The opinion of the court was delivered by: Chief Judge Curtis L. Collier
George L. Johnson ("Johnson") has filed a pro se civil rights action pursuant to 42 U.S.C. § 1983 (Court File No. 1). Johnson brings suit against Sonya Johnson ("Ms. Johnson"); Mary Jane Watson ("Ms. Watson"), and Southeast Tennessee State Regional Correctional Facility ("S.T.S.R.C.F."). Johnson complains that Ms. Johnson and Ms. Watson, staff members who run the kitchen at S.T.S.R.C.F., required him to remove his prescription glasses before entering the kitchen, presumably for work duty. Johnson apparently refused to remove his glasses, was ultimately found guilty for refusing to remove his glasses, and placed "in the hole." (Court File No. 1, p. 5).
Johnson seeks monetary relief, release from prison, and termination of the defendants' employment. However, no service shall issue and for the reasons discussed below, Johnson's complaint will be DISMISSED (Court File No. 1). Johnson has paid the $350.00 filing fee.
A. Pro Se Pleadings Pro se pleadings filed in civil rights cases are liberally construed and held to a less stringent standard than formal pleadings drafted by lawyers. McNeil v. United States, 508 U.S. 106, 113 (1993); Boag v. MacDougall, 454 U.S. 364, 365 (1982); Pilgrim v. Littlefield, 92 F.3d 413, 416 (6th Cir. 1996); Jourdan v. Jabe, 951 F.2d 108, 110 (6th Cir. 1991). However, pro se status does not exempt plaintiffs from the requirement that they must comply with relevant rules of procedural and substantive law. Hulsey v. State of Texas, 929 F.2d 168, 171 (5th Cir. 1991); Birl v. Estelle, 660 F.2d 592, 593 (5th Cir. 1981). Pro se plaintiffs must comply with Rule 8 of the Federal Rules of Civil Procedure which provides that a complaint must contain "a short and plain statement of the claim showing that the pleader is entitled to relief. . . ." LRL Properties v. Portage Metro Housing Authority, 55 F.3d 1097, 1104 (6th Cir. 1995). Although the standard of review is liberal, it does require more than the bare assertion of legal conclusions. Lillard v. Shelby County Bd. Of Educ., 76 F.3d 716, 726 (6th Cir. 1996) (standard of review for dismissing a complaint pursuant to Fed. R. Civ. P. 12(b)(6)-failure to state a claim upon which relief may be granted); LRL Properties, 55 F.3d at 1103-04; Allard v. Weitzman (In re DeLorean Motor Co.), 991 F.2d 1236, 1240 (6th Cir. 1993); Hartfield v. East Grand Rapids Public Schools, 960 F. Supp. 1259, 1268 (W.D. Mich. 1997). The complaint must give the defendants fair notice of what the plaintiff's claim is and the grounds upon which it rests. Lillard, 76 F.3d at 726; Gazette v. City of Pontiac, 41 F.3d 1061, 1064 (6th Cir. 1994). "In practice, 'a . . . complaint must contain either direct or inferential allegations respecting all the material elements to sustain a recovery under some viable legal theory.'" Lillard, 76 F.3d at 726 (citations omitted).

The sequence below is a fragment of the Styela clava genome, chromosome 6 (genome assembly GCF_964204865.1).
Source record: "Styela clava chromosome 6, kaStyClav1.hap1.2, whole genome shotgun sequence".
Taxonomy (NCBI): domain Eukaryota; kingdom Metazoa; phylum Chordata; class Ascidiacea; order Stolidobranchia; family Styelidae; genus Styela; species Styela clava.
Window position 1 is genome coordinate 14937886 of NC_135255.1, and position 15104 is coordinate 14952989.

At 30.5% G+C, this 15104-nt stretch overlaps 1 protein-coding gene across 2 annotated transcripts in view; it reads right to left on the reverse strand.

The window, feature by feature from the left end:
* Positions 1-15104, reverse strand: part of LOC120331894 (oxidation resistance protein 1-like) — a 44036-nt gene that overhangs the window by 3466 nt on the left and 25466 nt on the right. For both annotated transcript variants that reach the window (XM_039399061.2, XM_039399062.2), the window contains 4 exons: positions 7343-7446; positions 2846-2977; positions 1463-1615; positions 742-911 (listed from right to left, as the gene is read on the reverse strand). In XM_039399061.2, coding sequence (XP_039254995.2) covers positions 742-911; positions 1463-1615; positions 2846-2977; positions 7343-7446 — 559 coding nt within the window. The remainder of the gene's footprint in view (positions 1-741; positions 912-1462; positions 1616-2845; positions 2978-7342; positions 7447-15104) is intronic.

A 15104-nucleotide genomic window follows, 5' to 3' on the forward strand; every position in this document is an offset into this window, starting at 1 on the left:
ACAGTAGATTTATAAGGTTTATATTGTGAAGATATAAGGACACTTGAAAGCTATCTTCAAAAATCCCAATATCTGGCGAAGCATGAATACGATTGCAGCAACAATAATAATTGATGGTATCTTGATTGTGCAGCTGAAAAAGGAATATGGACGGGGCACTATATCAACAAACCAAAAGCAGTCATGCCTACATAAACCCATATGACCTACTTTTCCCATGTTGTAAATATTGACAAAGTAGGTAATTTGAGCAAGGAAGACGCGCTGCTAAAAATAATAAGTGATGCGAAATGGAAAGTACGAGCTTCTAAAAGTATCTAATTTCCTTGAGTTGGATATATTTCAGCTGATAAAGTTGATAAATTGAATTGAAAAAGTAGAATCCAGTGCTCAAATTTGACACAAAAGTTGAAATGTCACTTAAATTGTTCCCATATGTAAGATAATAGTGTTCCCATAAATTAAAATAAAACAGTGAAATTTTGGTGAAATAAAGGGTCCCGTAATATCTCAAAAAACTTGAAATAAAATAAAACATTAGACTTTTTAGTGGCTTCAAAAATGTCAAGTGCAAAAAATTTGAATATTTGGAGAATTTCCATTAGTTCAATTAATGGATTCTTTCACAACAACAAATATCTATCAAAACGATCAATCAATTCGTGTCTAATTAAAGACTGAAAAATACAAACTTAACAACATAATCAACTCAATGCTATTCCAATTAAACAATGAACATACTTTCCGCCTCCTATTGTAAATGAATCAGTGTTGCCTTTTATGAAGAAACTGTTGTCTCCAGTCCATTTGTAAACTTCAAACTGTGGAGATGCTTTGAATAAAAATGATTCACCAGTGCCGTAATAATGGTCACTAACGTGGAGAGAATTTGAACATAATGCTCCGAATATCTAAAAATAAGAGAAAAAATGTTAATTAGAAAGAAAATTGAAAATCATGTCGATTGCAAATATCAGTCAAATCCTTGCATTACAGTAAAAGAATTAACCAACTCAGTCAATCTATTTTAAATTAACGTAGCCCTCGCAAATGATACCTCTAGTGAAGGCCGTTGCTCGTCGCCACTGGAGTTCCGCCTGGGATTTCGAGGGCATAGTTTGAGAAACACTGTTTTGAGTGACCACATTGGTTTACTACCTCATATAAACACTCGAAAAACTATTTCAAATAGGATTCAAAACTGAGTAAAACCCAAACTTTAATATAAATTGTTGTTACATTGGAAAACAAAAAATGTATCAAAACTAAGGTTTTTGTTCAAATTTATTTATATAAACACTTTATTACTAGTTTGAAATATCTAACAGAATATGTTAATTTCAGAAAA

The Court screens the complaint pursuant to 28 U.S.C. § 1915A and § 1915(e). Furthermore, 28 U.S.C. § 1915(e)(2) provides that the Court must dismiss a case at any time if the Court determines that it is frivolous or fails to state a claim upon which relief can be granted.
B. Screening Pursuant to 28 U.S.C. §§ 1915A and 1915(e)